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From: k.hagan_at_[hidden]
Date: 20010518 04:47:50
Regarding "double rounding" (DR), Paul asks
> I have yet to be convinced of this  can someone produce some
> experimental evidence that it does happen??
It may be humble pie time. I've tried to product an example,
and contemplated the reasons behind it all, and whilst I have
an example, I think it helps you more than me in the present
discussion.
Here's one example in base 10. Assume our long double can only
hold 6 digits and double only holds 5 digits, lets multiply a
couple of 4 digit numbers.
a = 2.357;
double b = 2.357;
double c = a * b;
The exact answer is 2.357*2.357= 5.555449. (I don't think it is
significant that they are the same. My argument will apply to any
result that ends in the range ...445...449.)
If "a" is a long double, the result is first rounded by the
hardware to be a 6 digit result, 5.55545, and then rounded again
to fit into "y", giving 5.5555. If "a" is a double, the result
will be only rounded once, to be a 5 digit result, 5.5554. This
is a more exact answer.
If the initial values had been longer, (say 2.35712324) then we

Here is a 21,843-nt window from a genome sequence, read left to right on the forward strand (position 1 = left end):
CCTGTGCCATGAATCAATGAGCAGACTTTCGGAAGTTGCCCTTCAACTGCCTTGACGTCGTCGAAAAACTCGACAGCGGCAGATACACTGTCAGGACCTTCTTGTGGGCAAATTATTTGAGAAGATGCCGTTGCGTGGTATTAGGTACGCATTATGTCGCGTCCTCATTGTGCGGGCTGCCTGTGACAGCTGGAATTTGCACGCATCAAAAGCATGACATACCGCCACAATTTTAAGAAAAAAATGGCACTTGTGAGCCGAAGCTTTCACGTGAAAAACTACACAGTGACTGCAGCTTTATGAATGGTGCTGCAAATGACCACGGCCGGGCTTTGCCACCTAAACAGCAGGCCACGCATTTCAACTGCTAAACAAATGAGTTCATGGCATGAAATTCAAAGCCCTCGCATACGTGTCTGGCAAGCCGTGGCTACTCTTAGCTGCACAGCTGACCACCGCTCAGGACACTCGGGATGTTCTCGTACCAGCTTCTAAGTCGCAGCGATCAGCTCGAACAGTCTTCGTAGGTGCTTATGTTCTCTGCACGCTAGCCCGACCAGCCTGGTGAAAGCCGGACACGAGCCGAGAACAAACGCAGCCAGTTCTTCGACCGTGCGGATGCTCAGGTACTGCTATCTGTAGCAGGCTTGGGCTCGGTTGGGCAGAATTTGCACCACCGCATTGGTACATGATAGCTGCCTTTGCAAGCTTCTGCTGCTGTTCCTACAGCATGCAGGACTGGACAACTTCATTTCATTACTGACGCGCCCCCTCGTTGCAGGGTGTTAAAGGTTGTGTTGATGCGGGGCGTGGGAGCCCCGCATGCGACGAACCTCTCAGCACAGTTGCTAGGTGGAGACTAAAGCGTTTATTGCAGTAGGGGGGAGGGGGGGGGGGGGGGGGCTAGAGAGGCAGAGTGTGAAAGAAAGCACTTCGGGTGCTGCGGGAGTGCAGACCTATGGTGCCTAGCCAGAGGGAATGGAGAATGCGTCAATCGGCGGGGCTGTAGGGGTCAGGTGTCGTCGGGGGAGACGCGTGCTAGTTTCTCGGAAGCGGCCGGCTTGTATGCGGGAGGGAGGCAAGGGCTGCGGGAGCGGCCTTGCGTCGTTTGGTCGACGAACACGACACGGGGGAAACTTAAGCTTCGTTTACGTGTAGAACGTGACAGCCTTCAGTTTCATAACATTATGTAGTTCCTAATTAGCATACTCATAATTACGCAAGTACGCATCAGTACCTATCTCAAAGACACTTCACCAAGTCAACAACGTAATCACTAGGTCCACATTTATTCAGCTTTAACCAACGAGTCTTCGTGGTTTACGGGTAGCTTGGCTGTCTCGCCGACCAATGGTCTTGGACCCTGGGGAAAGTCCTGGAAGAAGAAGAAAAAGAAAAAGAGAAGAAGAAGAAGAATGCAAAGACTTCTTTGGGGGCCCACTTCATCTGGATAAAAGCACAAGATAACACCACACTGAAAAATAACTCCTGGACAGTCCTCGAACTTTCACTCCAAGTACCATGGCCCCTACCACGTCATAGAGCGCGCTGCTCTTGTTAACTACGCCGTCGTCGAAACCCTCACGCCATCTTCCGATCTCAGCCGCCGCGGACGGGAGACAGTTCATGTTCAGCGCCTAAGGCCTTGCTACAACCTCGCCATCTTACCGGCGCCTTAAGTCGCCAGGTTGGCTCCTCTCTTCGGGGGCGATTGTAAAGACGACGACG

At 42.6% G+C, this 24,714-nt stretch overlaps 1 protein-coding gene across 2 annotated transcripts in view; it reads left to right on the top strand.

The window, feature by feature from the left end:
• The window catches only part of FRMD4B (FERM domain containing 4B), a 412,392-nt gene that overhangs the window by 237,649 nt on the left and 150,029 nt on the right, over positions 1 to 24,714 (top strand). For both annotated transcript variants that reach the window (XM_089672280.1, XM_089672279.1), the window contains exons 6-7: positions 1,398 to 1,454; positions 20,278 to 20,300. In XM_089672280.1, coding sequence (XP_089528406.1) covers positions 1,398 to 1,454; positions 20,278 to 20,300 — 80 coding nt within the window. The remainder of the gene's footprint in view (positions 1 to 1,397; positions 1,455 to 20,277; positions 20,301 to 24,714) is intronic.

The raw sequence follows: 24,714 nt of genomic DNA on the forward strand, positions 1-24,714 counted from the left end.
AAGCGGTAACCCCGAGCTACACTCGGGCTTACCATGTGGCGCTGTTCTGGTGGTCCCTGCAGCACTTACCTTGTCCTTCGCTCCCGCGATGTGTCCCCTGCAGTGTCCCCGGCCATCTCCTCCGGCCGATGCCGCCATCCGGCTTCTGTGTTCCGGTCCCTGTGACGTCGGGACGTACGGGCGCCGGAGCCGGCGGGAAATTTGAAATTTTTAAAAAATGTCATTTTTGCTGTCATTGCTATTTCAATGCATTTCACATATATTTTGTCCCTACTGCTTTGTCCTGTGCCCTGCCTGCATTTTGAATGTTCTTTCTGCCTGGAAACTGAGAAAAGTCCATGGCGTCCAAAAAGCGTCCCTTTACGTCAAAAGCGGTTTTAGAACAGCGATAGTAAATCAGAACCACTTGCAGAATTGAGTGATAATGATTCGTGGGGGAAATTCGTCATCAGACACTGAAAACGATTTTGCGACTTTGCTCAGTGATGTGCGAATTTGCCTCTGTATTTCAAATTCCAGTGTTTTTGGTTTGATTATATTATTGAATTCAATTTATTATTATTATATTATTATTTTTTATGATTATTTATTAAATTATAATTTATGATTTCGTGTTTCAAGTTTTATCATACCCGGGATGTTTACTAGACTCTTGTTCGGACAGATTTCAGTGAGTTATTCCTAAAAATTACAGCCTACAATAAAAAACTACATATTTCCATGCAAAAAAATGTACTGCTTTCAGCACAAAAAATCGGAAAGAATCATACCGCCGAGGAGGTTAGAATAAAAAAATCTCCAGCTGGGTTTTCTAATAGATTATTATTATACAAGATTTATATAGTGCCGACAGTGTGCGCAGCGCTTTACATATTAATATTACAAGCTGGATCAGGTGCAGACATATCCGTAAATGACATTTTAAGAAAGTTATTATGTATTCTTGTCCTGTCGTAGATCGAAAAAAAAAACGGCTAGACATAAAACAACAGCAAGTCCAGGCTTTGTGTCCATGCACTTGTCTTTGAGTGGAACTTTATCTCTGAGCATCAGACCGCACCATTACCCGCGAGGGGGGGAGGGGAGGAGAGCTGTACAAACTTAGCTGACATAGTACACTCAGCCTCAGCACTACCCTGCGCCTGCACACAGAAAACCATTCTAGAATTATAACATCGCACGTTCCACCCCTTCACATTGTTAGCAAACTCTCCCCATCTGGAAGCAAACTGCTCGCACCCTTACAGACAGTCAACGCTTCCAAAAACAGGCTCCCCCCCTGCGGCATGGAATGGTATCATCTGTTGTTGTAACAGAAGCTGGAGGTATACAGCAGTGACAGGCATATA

get an extra rounding by storing them in "a" to begin with, and
losing decimal digits here does worse things to the accuracy than
the DR phenomenon. Alternatively, if the exact result fits in a
long double, then we can't get DR.
Therefore, as far as I can see, the error can only result in cases
where both arguments are exactly representable in either format
AND the exact result is representable in neither. (Even then, it
is rare, happening in only 5 cases per thousand, but with a binary
radix it would happen whenever the result ended in 011, which is
1 case in eight.)
DR is most commonly mentioned in connection with the Intel and
68k floating point units which (left to their own devices) perform
operations at long double precision. Therefore, when I write
double c = a * b;
the hardware computes
double c = double( (long double)a * (long double)b );
and we are at risk of DR because even if a and b were computed from
higher precision intermediates, they are now clearly represented at
double precision.
However, this argument also destroys my objection to you presenting
your constants at the higher precision, since none (?) of your
constants are exactly representable at double precision. All will
therefore benefit from the higher accuracy.
I still worry about having to write that cast, though...
double circ = double(2*pi*r); // :)
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